This Swedish Guitarist Successfully Broke into the Nashville Music Scene

Photos via David Henriksson

Music & Arts

This Swedish Guitarist Successfully Broke into the Nashville Music Scene

Music City, USA. Home of the Grand Ole Opry. The Bluebird Café. The Ryman. Home to so many country music wannabes who sold everything to make the big jump in the hopes of making it big.


It’s also home to Swedish guitar player David Henriksson.

Henriksson moved to Nashville with the same dream as all the other aspiring musicians, but just three weeks after his big move, he already had an audition for the lead guitarist for Tracy Lawrence.

Which he landed.

So how did this bearded man from Sweden with a passion for all things guitar end up across the world in Nashville? And what are the keys to his seemingly quick success? We chatted with Henriksson to find out. (Spoiler alert: Growing up with Swedish values helped.)

Tell us a bit about your background. How long have you been playing guitar? Where did you learn?

I grew up in a musical family in Stockholm, Sweden and started playing acoustic guitar at age 9 after trying violin for a couple of years. When I was 13, I got my first electric guitar, and I never looked back. I initially took lessons at a municipal music school in the southern suburbs of Stockholm, then I studied music during three years in high school, another two years after that. And I also studied to be an electric guitar teacher for three years. An important part of learning was of course all the gigs I played during these years. There are certain things you can’t learn by yourself in a practice room; you gotta be on a stage.

Who are some of your musical inspirations? What do you admire about them?

Since my parents were/are active musicians in the Swedish folk scene, I grew up listening to a lot of that plus the music in my dad’s vinyl collection where my favorite stuff was mostly some 70s rock. My first favorite band was Status Quo, an English boogie rock band that never really made it big in the States but always was very popular around Europe. In my teens, Stevie Ray Vaughan and Gary Moore were two major inspirations as guitarists. Lately, I’ve been really enjoying more country and Americana artists like Vince Gill and Chris Stapleton. As a pure guitar nerd, lyrics have never been what I focus on when I listen to music, so I’d say that groove, melodic sense and some kind of overall true, organic vibe is what I appreciate with all the names I’ve mentioned.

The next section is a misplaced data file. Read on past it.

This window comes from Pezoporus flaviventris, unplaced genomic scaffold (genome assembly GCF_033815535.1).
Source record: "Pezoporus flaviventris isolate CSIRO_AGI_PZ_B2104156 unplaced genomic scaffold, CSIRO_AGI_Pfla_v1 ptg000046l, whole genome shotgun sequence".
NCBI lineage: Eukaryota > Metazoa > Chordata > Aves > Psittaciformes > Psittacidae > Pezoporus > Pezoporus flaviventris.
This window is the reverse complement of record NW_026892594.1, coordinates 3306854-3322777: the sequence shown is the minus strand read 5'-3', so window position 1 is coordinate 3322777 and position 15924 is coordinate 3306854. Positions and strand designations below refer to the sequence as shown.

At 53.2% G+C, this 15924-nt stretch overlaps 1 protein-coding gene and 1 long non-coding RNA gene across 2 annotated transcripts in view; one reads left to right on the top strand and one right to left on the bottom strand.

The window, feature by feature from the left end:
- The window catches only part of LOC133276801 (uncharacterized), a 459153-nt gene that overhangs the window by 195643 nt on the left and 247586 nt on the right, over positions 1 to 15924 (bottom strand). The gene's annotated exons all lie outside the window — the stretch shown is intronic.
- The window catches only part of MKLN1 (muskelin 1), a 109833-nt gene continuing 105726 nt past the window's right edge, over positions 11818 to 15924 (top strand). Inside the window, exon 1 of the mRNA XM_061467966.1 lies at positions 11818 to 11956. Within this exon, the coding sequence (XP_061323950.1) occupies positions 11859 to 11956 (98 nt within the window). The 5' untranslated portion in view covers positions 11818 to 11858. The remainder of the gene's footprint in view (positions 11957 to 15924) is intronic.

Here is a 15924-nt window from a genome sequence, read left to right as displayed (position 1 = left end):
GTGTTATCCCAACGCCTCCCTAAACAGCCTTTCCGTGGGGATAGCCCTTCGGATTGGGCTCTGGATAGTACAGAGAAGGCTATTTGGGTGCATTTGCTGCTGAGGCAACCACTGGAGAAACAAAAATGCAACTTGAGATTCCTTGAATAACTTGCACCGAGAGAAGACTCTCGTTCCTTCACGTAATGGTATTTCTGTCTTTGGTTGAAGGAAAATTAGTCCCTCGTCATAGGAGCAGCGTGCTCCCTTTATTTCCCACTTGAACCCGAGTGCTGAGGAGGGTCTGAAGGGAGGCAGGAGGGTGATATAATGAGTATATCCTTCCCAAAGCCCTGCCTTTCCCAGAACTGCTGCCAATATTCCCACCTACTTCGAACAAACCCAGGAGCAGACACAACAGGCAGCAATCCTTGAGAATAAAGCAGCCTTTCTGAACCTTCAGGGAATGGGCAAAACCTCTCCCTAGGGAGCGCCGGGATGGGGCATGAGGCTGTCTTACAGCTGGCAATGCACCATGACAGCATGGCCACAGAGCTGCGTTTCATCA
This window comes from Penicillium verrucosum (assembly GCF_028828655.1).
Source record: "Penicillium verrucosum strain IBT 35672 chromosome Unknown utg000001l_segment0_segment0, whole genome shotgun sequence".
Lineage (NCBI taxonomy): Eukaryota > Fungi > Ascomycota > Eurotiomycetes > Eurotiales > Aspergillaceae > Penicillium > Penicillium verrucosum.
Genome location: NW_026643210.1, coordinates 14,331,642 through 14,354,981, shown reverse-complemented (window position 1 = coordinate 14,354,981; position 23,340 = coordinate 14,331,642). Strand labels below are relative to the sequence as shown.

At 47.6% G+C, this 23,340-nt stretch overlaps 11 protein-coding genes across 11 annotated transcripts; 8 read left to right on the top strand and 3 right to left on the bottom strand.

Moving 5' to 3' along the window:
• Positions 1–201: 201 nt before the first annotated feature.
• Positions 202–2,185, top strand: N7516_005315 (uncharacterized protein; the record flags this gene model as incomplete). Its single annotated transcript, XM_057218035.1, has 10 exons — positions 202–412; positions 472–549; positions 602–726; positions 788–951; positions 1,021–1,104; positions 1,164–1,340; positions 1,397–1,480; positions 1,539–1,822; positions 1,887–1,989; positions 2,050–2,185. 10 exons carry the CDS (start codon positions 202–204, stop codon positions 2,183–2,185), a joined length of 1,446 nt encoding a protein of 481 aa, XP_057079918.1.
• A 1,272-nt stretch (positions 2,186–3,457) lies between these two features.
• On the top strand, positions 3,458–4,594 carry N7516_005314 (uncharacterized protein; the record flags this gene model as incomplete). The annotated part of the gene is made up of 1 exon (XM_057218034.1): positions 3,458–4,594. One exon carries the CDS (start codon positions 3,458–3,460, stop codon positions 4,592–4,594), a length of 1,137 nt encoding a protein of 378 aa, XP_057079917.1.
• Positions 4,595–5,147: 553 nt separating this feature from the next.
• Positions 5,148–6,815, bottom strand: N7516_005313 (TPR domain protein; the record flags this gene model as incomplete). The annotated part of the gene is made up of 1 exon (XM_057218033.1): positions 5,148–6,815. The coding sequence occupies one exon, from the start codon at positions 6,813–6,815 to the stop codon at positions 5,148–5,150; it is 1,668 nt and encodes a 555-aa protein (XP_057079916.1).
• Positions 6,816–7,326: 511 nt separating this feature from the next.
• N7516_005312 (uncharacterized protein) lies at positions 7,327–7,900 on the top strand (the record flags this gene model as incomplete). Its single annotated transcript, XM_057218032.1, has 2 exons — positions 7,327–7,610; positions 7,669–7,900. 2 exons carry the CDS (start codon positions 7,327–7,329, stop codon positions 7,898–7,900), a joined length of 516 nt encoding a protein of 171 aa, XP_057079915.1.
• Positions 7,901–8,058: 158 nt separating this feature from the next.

What drove you to make the big jump from Sweden to the States?

After reaching the point where I could make a living on music in Sweden (which meant a lot of cover band shows and some teaching), I kept asking myself what the next step would be because I really didn’t wanna get stuck in a rut where the music would end up being my source of income but no longer my biggest passion. I had always been interested in going to the U.S., so I saved as much as I could and sold a bunch of music equipment so I could afford a road trip in the States.

And then, during the fall of 2014, I spent 11 weeks in the U.S.

The first half of the trip, I had some company with some Swedish friends, and we visited Miami, New Orleans, Austin, Dallas and Memphis before arriving in Nashville. I realized after a week in Nashville that I didn’t want to leave, and if I really wanted to do some serious networking and get my foot in the door somewhere, I’d better be in the same place for longer than just a few days. I ended up staying in Nashville for about seven of these weeks and made friends and connections for life. It was a fantastic time in my life.

After another visit in Nashville in March 2015, I decided I wanted to give it a try and get a work visa and move over for a few years. It turned out that wasn’t easy at all. I got in touch with a lawyer in August 2015 to help me put together a visa application, and in January 2017 we FINALLY filed my case, and in May 2017, I got the approval.

I made the big move across the pond on July 6, 2017, and I couldn’t be happier that I didn’t give up during the long process. Even though I was close many times. It cost me a lot of money, time and effort but it turned out to be worth it all! 🙂

How has your Swedish background affected who you are as a person and as a musician?

In the Scandinavian countries, we have something called the “Law of Jante,” which more or less means that you shouldn’t do anything to stand out or think that you’re better than anyone else. I felt like this affected me a lot back in Sweden, and I was usually not comfortable taking initiative if I wanted to play with some specific musicians and so on. During my first trip in the States, I kinda forgot about this “law” since everyone was acting in a different, more American, manner. I think it has helped me a lot both personally and professionally, and I worry less about what other people think and instead just go with my gut feeling. I’ve heard several people in Nashville commenting that their experience working with Swedish musicians is that we always show up very prepared and know the music we’re gonna play very well instead of just trying to “wing it.”